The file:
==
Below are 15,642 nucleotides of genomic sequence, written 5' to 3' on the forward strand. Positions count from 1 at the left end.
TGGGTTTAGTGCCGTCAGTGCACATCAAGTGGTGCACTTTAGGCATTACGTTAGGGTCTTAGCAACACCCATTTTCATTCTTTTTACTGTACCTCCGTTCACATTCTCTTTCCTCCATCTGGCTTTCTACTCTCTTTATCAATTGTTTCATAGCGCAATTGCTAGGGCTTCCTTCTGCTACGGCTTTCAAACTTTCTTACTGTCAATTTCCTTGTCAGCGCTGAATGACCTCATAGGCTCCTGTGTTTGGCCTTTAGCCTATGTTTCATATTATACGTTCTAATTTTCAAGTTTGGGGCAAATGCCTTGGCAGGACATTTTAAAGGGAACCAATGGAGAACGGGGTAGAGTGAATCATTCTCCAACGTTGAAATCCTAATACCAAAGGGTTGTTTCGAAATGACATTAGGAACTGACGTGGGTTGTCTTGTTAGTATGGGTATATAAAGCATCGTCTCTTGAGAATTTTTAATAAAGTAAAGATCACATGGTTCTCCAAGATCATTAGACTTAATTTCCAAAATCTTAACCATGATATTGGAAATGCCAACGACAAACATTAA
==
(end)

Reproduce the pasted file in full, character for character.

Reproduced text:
Below are 15,642 nucleotides of genomic sequence, written 5' to 3' on the forward strand. Positions count from 1 at the left end.
TGGGTTTAGTGCCGTCAGTGCACATCAAGTGGTGCACTTTAGGCATTACGTTAGGGTCTTAGCAACACCCATTTTCATTCTTTTTACTGTACCTCCGTTCACATTCTCTTTCCTCCATCTGGCTTTCTACTCTCTTTATCAATTGTTTCATAGCGCAATTGCTAGGGCTTCCTTCTGCTACGGCTTTCAAACTTTCTTACTGTCAATTTCCTTGTCAGCGCTGAATGACCTCATAGGCTCCTGTGTTTGGCCTTTAGCCTATGTTTCATATTATACGTTCTAATTTTCAAGTTTGGGGCAAATGCCTTGGCAGGACATTTTAAAGGGAACCAATGGAGAACGGGGTAGAGTGAATCATTCTCCAACGTTGAAATCCTAATACCAAAGGGTTGTTTCGAAATGACATTAGGAACTGACGTGGGTTGTCTTGTTAGTATGGGTATATAAAGCATCGTCTCTTGAGAATTTTTAATAAAGTAAAGATCACATGGTTCTCCAAGATCATTAGACTTAATTTCCAAAATCTTAACCATGATATTGGAAATGCCAACGACAAACATTAA